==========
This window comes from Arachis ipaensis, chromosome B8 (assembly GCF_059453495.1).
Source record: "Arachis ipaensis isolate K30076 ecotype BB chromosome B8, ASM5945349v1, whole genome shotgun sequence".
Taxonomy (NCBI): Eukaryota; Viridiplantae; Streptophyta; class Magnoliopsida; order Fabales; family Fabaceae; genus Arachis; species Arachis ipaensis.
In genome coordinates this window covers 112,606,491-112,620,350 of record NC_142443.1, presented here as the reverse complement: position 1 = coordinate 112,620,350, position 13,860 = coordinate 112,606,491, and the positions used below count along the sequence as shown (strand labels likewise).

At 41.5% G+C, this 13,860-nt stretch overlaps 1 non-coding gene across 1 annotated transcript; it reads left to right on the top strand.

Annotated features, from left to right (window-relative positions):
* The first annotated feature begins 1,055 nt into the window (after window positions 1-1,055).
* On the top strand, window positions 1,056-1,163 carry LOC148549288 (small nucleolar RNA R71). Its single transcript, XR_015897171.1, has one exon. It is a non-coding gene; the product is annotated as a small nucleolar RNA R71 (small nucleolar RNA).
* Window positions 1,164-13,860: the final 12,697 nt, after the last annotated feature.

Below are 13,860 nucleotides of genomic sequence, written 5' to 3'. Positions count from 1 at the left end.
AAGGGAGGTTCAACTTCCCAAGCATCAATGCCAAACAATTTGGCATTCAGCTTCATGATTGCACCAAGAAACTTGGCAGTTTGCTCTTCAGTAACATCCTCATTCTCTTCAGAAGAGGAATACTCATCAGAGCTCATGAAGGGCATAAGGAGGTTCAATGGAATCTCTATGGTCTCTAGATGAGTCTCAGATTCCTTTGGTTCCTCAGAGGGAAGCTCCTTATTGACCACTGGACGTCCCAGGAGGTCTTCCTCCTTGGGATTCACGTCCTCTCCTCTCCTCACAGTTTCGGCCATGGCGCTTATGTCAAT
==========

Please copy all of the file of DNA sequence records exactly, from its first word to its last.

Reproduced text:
This window comes from Arachis ipaensis, chromosome B8 (assembly GCF_059453495.1).
Source record: "Arachis ipaensis isolate K30076 ecotype BB chromosome B8, ASM5945349v1, whole genome shotgun sequence".
Taxonomy (NCBI): Eukaryota; Viridiplantae; Streptophyta; class Magnoliopsida; order Fabales; family Fabaceae; genus Arachis; species Arachis ipaensis.
In genome coordinates this window covers 112,606,491-112,620,350 of record NC_142443.1, presented here as the reverse complement: position 1 = coordinate 112,620,350, position 13,860 = coordinate 112,606,491, and the positions used below count along the sequence as shown (strand labels likewise).

At 41.5% G+C, this 13,860-nt stretch overlaps 1 non-coding gene across 1 annotated transcript; it reads left to right on the top strand.

Annotated features, from left to right (window-relative positions):
* The first annotated feature begins 1,055 nt into the window (after window positions 1-1,055).
* On the top strand, window positions 1,056-1,163 carry LOC148549288 (small nucleolar RNA R71). Its single transcript, XR_015897171.1, has one exon. It is a non-coding gene; the product is annotated as a small nucleolar RNA R71 (small nucleolar RNA).
* Window positions 1,164-13,860: the final 12,697 nt, after the last annotated feature.

Below are 13,860 nucleotides of genomic sequence, written 5' to 3'. Positions count from 1 at the left end.
AAGGGAGGTTCAACTTCCCAAGCATCAATGCCAAACAATTTGGCATTCAGCTTCATGATTGCACCAAGAAACTTGGCAGTTTGCTCTTCAGTAACATCCTCATTCTCTTCAGAAGAGGAATACTCATCAGAGCTCATGAAGGGCATAAGGAGGTTCAATGGAATCTCTATGGTCTCTAGATGAGTCTCAGATTCCTTTGGTTCCTCAGAGGGAAGCTCCTTATTGACCACTGGACGTCCCAGGAGGTCTTCCTCCTTGGGATTCACGTCCTCTCCTCTCCTCACAGTTTCGGCCATGGCGCTTATGTCAAT